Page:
“We are very pleased that the ETF has selected Nanospectra’s AuroLase™ Cancer Therapy for funding,” stated J. Donald Payne, President and CEO of Nanospectra Biosciences, Inc. “This was an extremely competitive selection process, and we believe the award underscores the potential medical significance of our therapy to cancer patients as well as our potential impact on economic development in the State of Texas. We will use this award to commence a clinical trial in head and neck cancer later in 2006.”
The three companies announced last week join three other HTC Clients, all based in the Gulf Coast region, already funded by the ETF:
CorInnova Incorporated - an early stage medical device company, developing and commercializing heart assist technologies that lead to heart recovery rather than replacement, was awarded $500,000, collaborating with the Research Valley Partnership. Funding for CorInnova has come through Texas A&M sponsored research as well as a NIH STTR Fast-Track Award ($850K).
Endothelix, Inc. - a company dedicated to bringing endothelial function measurement from research laboratories to the mainstream practice of medicine in a low-cost and operator-independent manner to assist with early detection of cardiovascular disease and monitoring response to therapy. Endothelix, Inc. was awarded $1 million, collaborating with Rice University. Endothelix’s first technology was licensed from the Texas Heart Institute and the University of Texas Health Science Center in Houston. Researchers from the University of Houston, Baylor College of Medicine, and Texas A&M University are also actively involved with Endothelix.
itRobotics, Inc., a pioneering technology company operating to provide state of the art non-destructive inspection service for small diameter energy pipes using the latest robotic technology, was awarded $750,000. itRobotics, Inc. collaboration partners are Rice University and Greater Fort Bend Economic Development Council.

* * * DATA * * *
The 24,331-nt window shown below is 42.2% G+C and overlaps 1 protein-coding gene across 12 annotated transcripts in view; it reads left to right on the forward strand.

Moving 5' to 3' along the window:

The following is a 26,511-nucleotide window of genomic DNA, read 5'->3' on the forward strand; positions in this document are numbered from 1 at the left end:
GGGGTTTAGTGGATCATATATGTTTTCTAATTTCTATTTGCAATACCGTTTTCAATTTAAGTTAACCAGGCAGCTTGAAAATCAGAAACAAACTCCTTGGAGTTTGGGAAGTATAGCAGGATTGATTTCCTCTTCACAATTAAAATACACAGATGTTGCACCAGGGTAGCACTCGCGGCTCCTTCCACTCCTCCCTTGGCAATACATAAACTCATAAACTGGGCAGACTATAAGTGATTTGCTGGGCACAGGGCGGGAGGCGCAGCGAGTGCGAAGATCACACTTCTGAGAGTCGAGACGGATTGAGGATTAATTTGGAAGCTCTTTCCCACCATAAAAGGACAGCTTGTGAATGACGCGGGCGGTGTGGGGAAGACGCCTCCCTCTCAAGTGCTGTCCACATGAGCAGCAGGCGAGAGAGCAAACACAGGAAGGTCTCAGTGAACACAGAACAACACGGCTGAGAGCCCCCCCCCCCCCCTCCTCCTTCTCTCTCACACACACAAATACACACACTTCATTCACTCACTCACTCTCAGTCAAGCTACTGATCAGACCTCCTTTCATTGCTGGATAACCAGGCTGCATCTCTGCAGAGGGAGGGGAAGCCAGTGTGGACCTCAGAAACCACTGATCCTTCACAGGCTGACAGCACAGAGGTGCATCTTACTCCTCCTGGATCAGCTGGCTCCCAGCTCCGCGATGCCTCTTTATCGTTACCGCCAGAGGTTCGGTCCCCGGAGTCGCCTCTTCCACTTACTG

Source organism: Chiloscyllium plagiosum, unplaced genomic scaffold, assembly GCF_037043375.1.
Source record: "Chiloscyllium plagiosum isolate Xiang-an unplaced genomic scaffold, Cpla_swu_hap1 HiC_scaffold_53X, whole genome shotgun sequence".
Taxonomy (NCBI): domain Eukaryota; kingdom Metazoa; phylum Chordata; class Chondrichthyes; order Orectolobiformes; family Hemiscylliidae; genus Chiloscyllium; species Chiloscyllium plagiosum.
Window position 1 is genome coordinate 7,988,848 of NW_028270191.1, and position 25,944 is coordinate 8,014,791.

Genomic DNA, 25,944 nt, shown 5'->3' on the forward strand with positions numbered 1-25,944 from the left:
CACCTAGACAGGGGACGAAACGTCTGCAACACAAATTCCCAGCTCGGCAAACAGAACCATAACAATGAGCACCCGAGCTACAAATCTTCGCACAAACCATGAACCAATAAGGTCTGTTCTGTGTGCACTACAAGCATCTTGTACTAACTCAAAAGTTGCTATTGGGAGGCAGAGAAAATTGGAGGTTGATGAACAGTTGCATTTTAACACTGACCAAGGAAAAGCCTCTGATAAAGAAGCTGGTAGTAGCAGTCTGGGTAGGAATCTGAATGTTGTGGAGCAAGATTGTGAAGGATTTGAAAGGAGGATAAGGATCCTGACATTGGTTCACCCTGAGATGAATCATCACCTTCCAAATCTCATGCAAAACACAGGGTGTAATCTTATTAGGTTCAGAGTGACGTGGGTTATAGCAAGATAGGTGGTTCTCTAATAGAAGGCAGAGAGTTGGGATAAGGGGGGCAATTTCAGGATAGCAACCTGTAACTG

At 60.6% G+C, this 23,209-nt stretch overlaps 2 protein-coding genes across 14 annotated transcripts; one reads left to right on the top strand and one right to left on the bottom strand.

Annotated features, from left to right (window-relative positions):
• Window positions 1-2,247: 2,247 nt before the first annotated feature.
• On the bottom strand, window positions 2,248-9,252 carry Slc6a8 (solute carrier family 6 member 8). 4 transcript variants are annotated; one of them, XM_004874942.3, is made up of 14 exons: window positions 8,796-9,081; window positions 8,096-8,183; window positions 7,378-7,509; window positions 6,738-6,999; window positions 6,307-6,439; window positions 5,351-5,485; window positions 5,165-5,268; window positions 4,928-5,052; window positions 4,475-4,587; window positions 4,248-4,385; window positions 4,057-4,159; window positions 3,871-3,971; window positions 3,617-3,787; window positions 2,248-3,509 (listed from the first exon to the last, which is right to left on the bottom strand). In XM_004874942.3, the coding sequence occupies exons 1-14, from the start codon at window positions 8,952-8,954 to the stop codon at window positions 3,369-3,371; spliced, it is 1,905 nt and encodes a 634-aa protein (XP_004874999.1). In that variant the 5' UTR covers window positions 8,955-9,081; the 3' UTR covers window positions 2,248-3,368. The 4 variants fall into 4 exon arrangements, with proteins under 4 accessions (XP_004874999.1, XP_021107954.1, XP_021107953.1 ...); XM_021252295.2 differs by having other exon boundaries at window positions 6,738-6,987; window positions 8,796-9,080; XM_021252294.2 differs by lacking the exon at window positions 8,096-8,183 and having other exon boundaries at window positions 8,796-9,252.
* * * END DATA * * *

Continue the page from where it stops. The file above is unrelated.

The $200 million Texas Emerging Technology Fund created in June 2005 by Texas Governor Rick Perry assists small to mid-size technology companies launch sooner, expedite the commercialization of new life-changing inventions out of the lab and into the hands of consumers and improve research at Texas universities.
HTC has been selected to serve as the Gulf Coast RCIC for the ETF, collaborating with the Greater Houston Partnership (GHP), Economic Development Organizations (EDO) within its 32-county region, area universities, and community volunteers. The Gulf Coast RCIC and the other seven centers are responsible for processing all funding applications and supporting emerging technology companies in their regions.
“Houston Technology Center congratulates the three newest recipients of ETF funding. We are very pleased to see numerous companies from the Gulf Coast region receiving awards that will help realize their plans to accelerate the commercialization of their technologies, thereby contributing to the region’s economy and benefiting the community locally and globally”, said Paul Frison, President and CEO of the Houston Technology Center.
The Gulf Coast RCIC is currently reviewing applications submitted for the fifth round of funding. Applications for the sixth round of funding may be submitted to the Gulf Coast RCIC in December, 2006. For detailed information about the Emerging Technology Fund, visit the Gulf Coast RCIC web site at www.gulfcoastrcic.org.
About the Houston Technology Center: Houston Technology Center (HTC) is Greater Houston’s business accelerator and the largest technology business incubator in Texas. A 501(C)(3) corporation and the center of entrepreneurship in Houston, HTC accelerates the commercialization of emerging technology companies within several key sectors: Energy, Technology, Life Sciences, Nanotechnology and NASA-originated technologies. For more information visit www.houstontech.org.
For more information please contact:
Director, Gulf Coast RCIC